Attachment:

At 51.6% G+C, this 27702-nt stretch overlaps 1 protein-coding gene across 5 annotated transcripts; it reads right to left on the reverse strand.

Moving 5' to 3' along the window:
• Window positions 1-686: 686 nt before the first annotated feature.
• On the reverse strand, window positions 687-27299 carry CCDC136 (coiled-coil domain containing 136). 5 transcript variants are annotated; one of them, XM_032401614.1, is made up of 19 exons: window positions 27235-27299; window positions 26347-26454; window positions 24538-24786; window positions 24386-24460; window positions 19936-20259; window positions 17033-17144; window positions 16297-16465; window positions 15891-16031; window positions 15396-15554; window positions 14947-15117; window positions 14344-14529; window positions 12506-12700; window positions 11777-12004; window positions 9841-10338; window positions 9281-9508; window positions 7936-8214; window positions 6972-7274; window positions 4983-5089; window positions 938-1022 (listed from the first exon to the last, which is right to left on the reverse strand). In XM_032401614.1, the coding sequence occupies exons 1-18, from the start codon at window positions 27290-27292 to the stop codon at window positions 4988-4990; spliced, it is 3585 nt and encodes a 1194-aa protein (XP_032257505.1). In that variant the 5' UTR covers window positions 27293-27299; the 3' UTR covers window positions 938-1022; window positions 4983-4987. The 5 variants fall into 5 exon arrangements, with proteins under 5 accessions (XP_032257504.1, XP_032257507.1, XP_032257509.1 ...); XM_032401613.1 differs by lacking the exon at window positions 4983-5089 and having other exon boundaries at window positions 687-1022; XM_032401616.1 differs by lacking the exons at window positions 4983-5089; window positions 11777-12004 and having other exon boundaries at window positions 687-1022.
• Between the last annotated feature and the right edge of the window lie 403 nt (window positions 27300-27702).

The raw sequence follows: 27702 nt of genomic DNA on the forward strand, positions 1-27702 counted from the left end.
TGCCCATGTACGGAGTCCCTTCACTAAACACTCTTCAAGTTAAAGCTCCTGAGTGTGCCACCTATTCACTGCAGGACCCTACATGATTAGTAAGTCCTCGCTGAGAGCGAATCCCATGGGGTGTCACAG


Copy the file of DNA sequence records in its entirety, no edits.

At 51.6% G+C, this 27702-nt stretch overlaps 1 protein-coding gene across 5 annotated transcripts; it reads right to left on the reverse strand.

Moving 5' to 3' along the window:
• Window positions 1-686: 686 nt before the first annotated feature.
• On the reverse strand, window positions 687-27299 carry CCDC136 (coiled-coil domain containing 136). 5 transcript variants are annotated; one of them, XM_032401614.1, is made up of 19 exons: window positions 27235-27299; window positions 26347-26454; window positions 24538-24786; window positions 24386-24460; window positions 19936-20259; window positions 17033-17144; window positions 16297-16465; window positions 15891-16031; window positions 15396-15554; window positions 14947-15117; window positions 14344-14529; window positions 12506-12700; window positions 11777-12004; window positions 9841-10338; window positions 9281-9508; window positions 7936-8214; window positions 6972-7274; window positions 4983-5089; window positions 938-1022 (listed from the first exon to the last, which is right to left on the reverse strand). In XM_032401614.1, the coding sequence occupies exons 1-18, from the start codon at window positions 27290-27292 to the stop codon at window positions 4988-4990; spliced, it is 3585 nt and encodes a 1194-aa protein (XP_032257505.1). In that variant the 5' UTR covers window positions 27293-27299; the 3' UTR covers window positions 938-1022; window positions 4983-4987. The 5 variants fall into 5 exon arrangements, with proteins under 5 accessions (XP_032257504.1, XP_032257507.1, XP_032257509.1 ...); XM_032401613.1 differs by lacking the exon at window positions 4983-5089 and having other exon boundaries at window positions 687-1022; XM_032401616.1 differs by lacking the exons at window positions 4983-5089; window positions 11777-12004 and having other exon boundaries at window positions 687-1022.
• Between the last annotated feature and the right edge of the window lie 403 nt (window positions 27300-27702).

The raw sequence follows: 27702 nt of genomic DNA on the forward strand, positions 1-27702 counted from the left end.
TGCCCATGTACGGAGTCCCTTCACTAAACACTCTTCAAGTTAAAGCTCCTGAGTGTGCCACCTATTCACTGCAGGACCCTACATGATTAGTAAGTCCTCGCTGAGAGCGAATCCCATGGGGTGTCACAG